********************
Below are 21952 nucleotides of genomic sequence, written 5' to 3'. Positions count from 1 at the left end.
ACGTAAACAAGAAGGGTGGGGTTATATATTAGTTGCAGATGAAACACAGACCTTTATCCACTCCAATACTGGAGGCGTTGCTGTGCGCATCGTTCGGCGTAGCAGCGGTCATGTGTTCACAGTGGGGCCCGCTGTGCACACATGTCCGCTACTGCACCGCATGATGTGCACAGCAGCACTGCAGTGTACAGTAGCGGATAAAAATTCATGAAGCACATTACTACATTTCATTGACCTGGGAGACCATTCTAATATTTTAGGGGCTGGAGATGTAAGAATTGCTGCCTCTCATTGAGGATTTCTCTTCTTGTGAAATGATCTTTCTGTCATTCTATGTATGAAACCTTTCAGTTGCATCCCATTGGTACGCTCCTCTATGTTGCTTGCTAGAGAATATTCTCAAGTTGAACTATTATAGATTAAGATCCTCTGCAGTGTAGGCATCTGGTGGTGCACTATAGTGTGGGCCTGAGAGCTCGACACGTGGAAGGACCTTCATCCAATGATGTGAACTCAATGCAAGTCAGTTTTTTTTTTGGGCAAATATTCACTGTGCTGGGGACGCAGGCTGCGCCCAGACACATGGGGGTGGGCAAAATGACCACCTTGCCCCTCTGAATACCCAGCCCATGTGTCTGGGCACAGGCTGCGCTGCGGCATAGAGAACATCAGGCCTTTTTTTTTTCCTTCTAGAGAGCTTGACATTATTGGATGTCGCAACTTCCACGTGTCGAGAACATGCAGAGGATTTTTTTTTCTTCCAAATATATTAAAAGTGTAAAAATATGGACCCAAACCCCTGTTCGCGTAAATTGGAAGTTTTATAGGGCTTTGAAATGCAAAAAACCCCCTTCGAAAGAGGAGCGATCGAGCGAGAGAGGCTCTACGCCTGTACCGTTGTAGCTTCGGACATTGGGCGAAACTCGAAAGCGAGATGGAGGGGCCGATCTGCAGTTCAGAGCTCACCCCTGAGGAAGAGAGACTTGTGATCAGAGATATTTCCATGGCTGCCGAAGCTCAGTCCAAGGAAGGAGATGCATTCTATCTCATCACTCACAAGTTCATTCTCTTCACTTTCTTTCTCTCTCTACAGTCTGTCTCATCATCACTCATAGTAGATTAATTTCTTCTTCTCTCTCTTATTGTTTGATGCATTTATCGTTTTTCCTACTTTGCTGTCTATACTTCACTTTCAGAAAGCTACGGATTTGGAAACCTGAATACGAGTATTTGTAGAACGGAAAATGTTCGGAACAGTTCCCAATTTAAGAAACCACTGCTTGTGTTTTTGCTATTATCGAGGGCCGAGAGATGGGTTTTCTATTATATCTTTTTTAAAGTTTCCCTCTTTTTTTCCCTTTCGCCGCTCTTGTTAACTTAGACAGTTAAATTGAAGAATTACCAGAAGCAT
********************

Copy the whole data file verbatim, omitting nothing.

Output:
Below are 21952 nucleotides of genomic sequence, written 5' to 3'. Positions count from 1 at the left end.
ACGTAAACAAGAAGGGTGGGGTTATATATTAGTTGCAGATGAAACACAGACCTTTATCCACTCCAATACTGGAGGCGTTGCTGTGCGCATCGTTCGGCGTAGCAGCGGTCATGTGTTCACAGTGGGGCCCGCTGTGCACACATGTCCGCTACTGCACCGCATGATGTGCACAGCAGCACTGCAGTGTACAGTAGCGGATAAAAATTCATGAAGCACATTACTACATTTCATTGACCTGGGAGACCATTCTAATATTTTAGGGGCTGGAGATGTAAGAATTGCTGCCTCTCATTGAGGATTTCTCTTCTTGTGAAATGATCTTTCTGTCATTCTATGTATGAAACCTTTCAGTTGCATCCCATTGGTACGCTCCTCTATGTTGCTTGCTAGAGAATATTCTCAAGTTGAACTATTATAGATTAAGATCCTCTGCAGTGTAGGCATCTGGTGGTGCACTATAGTGTGGGCCTGAGAGCTCGACACGTGGAAGGACCTTCATCCAATGATGTGAACTCAATGCAAGTCAGTTTTTTTTTTGGGCAAATATTCACTGTGCTGGGGACGCAGGCTGCGCCCAGACACATGGGGGTGGGCAAAATGACCACCTTGCCCCTCTGAATACCCAGCCCATGTGTCTGGGCACAGGCTGCGCTGCGGCATAGAGAACATCAGGCCTTTTTTTTTTCCTTCTAGAGAGCTTGACATTATTGGATGTCGCAACTTCCACGTGTCGAGAACATGCAGAGGATTTTTTTTTCTTCCAAATATATTAAAAGTGTAAAAATATGGACCCAAACCCCTGTTCGCGTAAATTGGAAGTTTTATAGGGCTTTGAAATGCAAAAAACCCCCTTCGAAAGAGGAGCGATCGAGCGAGAGAGGCTCTACGCCTGTACCGTTGTAGCTTCGGACATTGGGCGAAACTCGAAAGCGAGATGGAGGGGCCGATCTGCAGTTCAGAGCTCACCCCTGAGGAAGAGAGACTTGTGATCAGAGATATTTCCATGGCTGCCGAAGCTCAGTCCAAGGAAGGAGATGCATTCTATCTCATCACTCACAAGTTCATTCTCTTCACTTTCTTTCTCTCTCTACAGTCTGTCTCATCATCACTCATAGTAGATTAATTTCTTCTTCTCTCTCTTATTGTTTGATGCATTTATCGTTTTTCCTACTTTGCTGTCTATACTTCACTTTCAGAAAGCTACGGATTTGGAAACCTGAATACGAGTATTTGTAGAACGGAAAATGTTCGGAACAGTTCCCAATTTAAGAAACCACTGCTTGTGTTTTTGCTATTATCGAGGGCCGAGAGATGGGTTTTCTATTATATCTTTTTTAAAGTTTCCCTCTTTTTTTCCCTTTCGCCGCTCTTGTTAACTTAGACAGTTAAATTGAAGAATTACCAGAAGCAT